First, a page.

Sunday Book Review – Word Craft Prose & Poetry by Colleen Chesebro

Welcome to my Sunday Book Review. Today I’m thrilled to review Colleen Chesebro’s latest book – Word Craft Prose & Poetry – The Art of Crafting Syllabic Poetry. If you are a lover of poetry writing, I would highly recommend this book. You’ll have to read my review below to find out why!

 

 

 

Blurb:

Are you ready to learn how to craft Japanese and American poetry? Consider this book the first step on your journey to learning the basics of how to craft syllabic poetry. Inside, you will discover many new forms, syllable combinations, and interpretations of the different Japanese and American forms and structures of haiku, senryu, haiga, tanka, renga/solo renga, gogyohka, haibun, tanka prose, the cinquain, and its variations, Etheree, nonet, and shadorma poetry.

 

So… what are you waiting for? Let’s craft syllabic poetry together!

 

 

My 5 Star Review:

If you’re a lover of poetry and are interested in learning how to write syllabic poetry, or even just as a reader to discover all that’s involved in writing in the various styles of syllabic poetry, this is the book for you. Yes, there are plenty of books written on the subject for sure, but this author has a gift of born ‘teaching’. Her tutorials on how to, as well as great direction in explanations and wonderful use of examples allow us to clearly see what the author is explaining.

 

Syllabic poetry encompasses various styles and syllabic counts with succinct descriptions, from both the English and Japanese style of writing Haiku. The author explains the differences in syllabic counts to various versions of Haiku, as well as teaching us the difference between poetic prose which requires no syllabic count, such as Gogyolka or Tanka Prose. We’ll also learn about many of the various forms of Haiku and Tanka with Haibun, which styles are written from a personal point of view, and writing about nature.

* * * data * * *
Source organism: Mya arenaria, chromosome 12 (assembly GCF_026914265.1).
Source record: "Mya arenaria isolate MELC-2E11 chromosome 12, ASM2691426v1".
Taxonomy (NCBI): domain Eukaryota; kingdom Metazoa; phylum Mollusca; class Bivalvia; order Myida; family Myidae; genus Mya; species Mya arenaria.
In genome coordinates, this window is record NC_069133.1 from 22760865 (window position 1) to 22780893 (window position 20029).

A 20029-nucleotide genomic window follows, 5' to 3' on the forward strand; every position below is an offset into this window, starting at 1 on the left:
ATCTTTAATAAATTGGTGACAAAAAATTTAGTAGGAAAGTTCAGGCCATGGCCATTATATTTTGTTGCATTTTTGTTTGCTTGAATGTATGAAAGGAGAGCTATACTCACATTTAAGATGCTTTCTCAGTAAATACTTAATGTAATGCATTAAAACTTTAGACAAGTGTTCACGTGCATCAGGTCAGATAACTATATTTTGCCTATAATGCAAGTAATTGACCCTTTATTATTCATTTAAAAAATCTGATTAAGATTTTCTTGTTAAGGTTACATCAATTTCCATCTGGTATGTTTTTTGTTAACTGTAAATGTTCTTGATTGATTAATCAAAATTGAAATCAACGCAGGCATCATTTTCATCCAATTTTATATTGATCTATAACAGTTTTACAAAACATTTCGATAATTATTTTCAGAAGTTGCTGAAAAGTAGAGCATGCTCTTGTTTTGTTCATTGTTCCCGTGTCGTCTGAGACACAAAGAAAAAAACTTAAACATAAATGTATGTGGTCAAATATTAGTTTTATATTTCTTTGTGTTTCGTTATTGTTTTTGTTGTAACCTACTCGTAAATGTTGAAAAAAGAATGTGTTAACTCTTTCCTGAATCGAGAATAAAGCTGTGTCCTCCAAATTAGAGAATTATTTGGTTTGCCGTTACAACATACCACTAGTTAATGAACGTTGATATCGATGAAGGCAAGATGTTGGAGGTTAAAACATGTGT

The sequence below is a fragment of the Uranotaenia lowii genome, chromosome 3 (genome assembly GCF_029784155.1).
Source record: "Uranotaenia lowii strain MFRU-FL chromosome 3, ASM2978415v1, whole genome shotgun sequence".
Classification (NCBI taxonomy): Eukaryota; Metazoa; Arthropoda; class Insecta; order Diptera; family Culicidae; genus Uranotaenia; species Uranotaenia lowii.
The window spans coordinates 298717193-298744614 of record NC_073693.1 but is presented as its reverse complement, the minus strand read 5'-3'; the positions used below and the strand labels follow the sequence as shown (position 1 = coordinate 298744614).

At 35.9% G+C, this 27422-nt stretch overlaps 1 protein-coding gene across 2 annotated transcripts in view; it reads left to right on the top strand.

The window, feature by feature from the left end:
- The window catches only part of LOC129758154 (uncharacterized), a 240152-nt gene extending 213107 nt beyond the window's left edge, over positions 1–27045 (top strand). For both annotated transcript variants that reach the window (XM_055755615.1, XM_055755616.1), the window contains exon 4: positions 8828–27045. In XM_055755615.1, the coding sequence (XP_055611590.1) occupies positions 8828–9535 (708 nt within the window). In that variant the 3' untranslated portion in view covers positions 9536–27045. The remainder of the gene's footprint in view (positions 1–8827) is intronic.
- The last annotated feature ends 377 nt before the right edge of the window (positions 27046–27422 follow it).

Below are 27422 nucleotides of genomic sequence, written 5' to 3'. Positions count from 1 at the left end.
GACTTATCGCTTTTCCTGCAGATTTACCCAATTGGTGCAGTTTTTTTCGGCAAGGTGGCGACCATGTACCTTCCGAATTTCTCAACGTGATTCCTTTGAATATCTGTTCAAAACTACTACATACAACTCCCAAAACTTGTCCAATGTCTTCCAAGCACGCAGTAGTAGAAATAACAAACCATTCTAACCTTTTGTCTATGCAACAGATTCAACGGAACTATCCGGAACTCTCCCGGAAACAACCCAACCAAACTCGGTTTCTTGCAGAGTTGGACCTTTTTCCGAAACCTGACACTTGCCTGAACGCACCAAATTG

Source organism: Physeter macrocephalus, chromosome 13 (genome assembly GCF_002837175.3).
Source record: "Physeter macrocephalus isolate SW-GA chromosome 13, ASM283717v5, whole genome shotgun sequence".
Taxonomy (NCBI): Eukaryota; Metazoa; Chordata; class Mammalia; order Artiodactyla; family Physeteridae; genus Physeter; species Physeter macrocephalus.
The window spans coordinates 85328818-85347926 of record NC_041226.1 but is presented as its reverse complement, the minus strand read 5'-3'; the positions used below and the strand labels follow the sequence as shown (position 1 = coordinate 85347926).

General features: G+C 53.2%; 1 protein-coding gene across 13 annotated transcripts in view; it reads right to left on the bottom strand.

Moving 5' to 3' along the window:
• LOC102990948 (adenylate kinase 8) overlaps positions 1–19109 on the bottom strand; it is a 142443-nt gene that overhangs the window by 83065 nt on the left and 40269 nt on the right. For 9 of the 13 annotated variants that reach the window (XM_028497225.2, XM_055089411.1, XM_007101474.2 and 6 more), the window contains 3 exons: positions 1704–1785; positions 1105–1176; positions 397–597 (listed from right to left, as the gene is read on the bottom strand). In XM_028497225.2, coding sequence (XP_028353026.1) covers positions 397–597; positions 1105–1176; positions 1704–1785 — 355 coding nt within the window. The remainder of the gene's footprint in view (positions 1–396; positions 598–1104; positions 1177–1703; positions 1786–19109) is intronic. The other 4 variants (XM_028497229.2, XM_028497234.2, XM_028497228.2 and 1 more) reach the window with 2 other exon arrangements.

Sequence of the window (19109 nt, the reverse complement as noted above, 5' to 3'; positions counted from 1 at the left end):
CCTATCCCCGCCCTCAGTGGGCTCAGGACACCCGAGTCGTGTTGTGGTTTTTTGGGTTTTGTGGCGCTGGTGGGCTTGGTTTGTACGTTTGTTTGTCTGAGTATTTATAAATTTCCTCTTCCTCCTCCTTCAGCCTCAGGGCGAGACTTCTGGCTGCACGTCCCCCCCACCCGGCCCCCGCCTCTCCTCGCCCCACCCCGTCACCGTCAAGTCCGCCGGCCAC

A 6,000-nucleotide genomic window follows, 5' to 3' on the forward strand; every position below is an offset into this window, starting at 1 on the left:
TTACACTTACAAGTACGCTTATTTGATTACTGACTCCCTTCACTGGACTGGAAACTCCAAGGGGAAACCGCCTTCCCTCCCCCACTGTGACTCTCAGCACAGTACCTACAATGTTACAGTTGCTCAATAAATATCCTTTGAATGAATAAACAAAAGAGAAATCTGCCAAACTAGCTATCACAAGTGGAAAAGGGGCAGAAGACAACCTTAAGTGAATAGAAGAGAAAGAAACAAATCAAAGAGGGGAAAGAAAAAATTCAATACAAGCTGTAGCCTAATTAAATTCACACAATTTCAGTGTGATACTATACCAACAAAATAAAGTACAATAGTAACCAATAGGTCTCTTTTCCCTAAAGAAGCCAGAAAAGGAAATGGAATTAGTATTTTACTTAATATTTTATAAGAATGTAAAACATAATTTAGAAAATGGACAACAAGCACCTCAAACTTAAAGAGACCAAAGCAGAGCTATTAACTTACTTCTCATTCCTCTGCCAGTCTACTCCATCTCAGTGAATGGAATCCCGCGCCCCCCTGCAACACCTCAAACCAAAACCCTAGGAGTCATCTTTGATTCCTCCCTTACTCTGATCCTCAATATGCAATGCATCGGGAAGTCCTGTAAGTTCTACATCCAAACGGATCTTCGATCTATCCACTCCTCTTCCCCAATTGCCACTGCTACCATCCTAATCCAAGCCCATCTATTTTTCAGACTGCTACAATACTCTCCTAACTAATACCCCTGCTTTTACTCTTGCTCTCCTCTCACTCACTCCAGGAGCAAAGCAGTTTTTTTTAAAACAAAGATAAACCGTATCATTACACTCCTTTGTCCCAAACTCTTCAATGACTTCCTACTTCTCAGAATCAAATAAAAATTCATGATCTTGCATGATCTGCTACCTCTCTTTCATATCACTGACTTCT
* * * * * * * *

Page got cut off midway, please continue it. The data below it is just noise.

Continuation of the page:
Chesebro takes us through all the various forms of writing syllabic poetry and shares with us the importance of writing poetry, “When we create poetry, we become better writers.” She goes on to explain that we learn from poetry, the brevity of words, urging us to use stronger word choices with minimal words that evoke vivid images. A wonderful guide book to introduce us to the meaning of syllabic poetry and the differences between Japanese and American Haiku. This author runs a weekly poetry challenge that I urge anyone interested in learning to write poetry from the basics and forward to visit her blog.

 

©DGKaye2021

 

Sunday Book Review – Poetry Treasures – Anthology

Welcome to my Sunday Book Review. Today I’m reviewing Poetry Treasures, a colloboration of entries from some talented poets in our writing community. This is a short and sweet read with a delicious sampling of various poems written in various forms, and an in-depth introduction to the poets.

 

 

Blurb: